are extraordinarily moving poems. Miriam Levine writes of the drama of generations
amid the richness of nature and urban settings. A fine collection!"
- Kathleen Spivack, author of The Beds We Lie In.
. what I admire in her work is the evident authenticity and intensity
of her images and the intelligence and literacy with which she discovers
the vivid words of her experience."
Levine is not just another modernist poet straining for effects: each
of her 40 lyrics, stripped down and scraped clean of diffuseness and cliché
and sentiment, runs rarely more than a page or two. Unrhymed, and with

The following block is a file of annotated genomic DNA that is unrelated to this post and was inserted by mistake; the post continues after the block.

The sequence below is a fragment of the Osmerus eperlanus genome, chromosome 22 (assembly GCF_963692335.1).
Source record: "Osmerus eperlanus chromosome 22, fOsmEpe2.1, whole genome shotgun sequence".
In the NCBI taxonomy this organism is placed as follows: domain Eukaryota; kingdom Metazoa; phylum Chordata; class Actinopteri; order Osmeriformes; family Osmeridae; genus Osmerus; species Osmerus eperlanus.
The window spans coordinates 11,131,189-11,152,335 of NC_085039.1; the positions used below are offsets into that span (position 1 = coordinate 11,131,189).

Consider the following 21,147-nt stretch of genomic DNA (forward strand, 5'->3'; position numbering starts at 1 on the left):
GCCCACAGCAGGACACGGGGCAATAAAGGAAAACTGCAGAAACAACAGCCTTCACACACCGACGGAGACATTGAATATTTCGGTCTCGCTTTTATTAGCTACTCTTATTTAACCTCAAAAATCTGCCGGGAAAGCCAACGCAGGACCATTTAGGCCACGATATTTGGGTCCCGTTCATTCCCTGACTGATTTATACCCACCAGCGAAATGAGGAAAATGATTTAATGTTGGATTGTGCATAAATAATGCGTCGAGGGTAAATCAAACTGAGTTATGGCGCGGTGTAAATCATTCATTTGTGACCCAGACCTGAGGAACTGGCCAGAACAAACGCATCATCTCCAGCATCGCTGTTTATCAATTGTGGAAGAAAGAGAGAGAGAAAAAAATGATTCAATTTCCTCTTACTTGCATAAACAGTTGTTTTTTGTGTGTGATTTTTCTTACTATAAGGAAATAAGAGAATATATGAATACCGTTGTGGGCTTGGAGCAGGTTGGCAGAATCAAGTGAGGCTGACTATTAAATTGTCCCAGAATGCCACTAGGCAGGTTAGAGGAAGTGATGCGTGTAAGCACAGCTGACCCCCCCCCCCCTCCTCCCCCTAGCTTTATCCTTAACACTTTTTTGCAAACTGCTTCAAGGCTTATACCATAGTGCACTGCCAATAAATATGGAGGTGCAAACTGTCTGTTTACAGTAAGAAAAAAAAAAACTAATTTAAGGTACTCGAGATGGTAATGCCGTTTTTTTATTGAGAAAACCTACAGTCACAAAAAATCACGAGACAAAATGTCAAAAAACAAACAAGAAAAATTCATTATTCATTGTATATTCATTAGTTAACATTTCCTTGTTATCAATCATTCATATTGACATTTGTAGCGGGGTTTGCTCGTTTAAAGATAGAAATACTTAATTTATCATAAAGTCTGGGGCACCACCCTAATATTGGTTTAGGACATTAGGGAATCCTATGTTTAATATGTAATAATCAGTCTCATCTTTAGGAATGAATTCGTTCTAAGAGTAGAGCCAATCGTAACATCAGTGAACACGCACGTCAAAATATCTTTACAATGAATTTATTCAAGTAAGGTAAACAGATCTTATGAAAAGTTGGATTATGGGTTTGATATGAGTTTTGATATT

almost no end punctuation, they seem pointilliste-spaced out dabs and
thrusts of color and implication, under- and overtones. On first readings,
most of her poems withhold much of their tightlaced freight of meaning;
but soon 'the chemical vertigo' seeps through . . . These are adult poems,
with their unique trademark of odd, sharp austere imagery and deepthrusting